Following is the list of the vegetable fats to use in chocolates that have been permitted by FSSAI. These should be obtained from plants as an equivalent of cocoa butter. They are as follows:

  • Sal (Shorea Robusta)
  • Kokum Gurgi (Garcinia Indica)
  • Dhupa Fat (Vateria Indica)
  • Mango Kernel (Mangifera Indica)
  • Palm Oil (Elaeisguineensis or Elaeisolifera)
  • Dharambe Fat (Garcinia Cambogia)
  • Phulwara Fat (Madhucanutyracea)
  • Mahua Oil (Bassialatifolia or B.Longifolia)

Addition of New Standards for Covertures & Praline Chocolate Categories


This is a popular variety of high in quality chocolates. These chocolates contain the maximum quantity of cocoa in comparison to rest of the varieties of the chocolate. In accordance with the FSSAI guidelines, the total measurement if cocoa solids or dry matter present on the coverture chocolate must not be less than 35% of the total cocoa solids. Out of these 355, the measurement of cocoa butter must not be less than 31% and that of fat-free cocoa solids shouldn’t be found below 2.5%. FSSAI has also permitted the addition of artificial sweeteners as specified in the regulation’s Appendix A in these chocolates. The labeling declarations must be in compliance with the Food Safety and Standards (Packaging and Labeling ) Regulations, 2011.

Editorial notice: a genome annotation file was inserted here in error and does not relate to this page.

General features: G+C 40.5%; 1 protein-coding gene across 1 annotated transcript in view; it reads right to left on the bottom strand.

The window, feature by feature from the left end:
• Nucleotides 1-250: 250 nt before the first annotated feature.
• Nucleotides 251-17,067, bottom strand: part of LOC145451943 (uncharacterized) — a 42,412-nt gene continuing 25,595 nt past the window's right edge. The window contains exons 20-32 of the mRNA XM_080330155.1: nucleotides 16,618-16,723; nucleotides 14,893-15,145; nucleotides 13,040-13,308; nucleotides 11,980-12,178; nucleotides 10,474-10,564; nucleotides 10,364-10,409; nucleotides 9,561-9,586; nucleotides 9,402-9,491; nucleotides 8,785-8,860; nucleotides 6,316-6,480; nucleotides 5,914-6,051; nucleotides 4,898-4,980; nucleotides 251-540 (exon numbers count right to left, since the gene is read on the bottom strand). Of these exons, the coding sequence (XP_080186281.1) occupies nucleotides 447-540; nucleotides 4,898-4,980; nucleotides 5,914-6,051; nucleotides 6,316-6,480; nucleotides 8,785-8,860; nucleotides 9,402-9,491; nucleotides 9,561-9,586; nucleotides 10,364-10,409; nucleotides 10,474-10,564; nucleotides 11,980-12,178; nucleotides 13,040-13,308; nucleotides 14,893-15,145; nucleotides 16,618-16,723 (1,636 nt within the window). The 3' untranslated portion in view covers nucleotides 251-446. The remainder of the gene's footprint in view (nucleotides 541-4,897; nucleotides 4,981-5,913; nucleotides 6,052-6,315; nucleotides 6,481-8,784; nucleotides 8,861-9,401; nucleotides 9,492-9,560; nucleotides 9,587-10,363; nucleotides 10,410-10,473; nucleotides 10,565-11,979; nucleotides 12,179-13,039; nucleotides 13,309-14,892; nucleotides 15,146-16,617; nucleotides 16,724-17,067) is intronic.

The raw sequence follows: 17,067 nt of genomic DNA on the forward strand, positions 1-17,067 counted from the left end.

Made in a single mouthful size, praline is a very popular chocolate variety. The chocolate component and its amount shouldn’t be less than 25% of the total product’s weight. Furthermore, a clear notification has been specified in the standards that the chocolate should either contain a single chocolate/filled chocolate/blend of chocolates.

As a result of the addition of new standards for Proline and Coventure Chocolates, FSSAI has now standardized a complete set of 10 variations of chocolates. These are:

  • Milk Chocolates
  • Milk Covering Chocolates
  • Plain Chocolates
  • Plain Covering Chocolates
  • Composite Chocolates
  • White Chocolates
  • Blended Chocolates
  • Coventure Chocolates
  • Praline Chocolates

List of Optional Ingredients Permitted in Chocolates

FSSAI has permitted the below mentioned to be used in chocolates on an optional basis:

  • Edible Salts
  • Minerals and Vitamins
  • Permitted Buffering and Sequestering Agents
  • Permitted Stabilizing and Emulsifying Agents
  • Condiments and Spices along with their extracts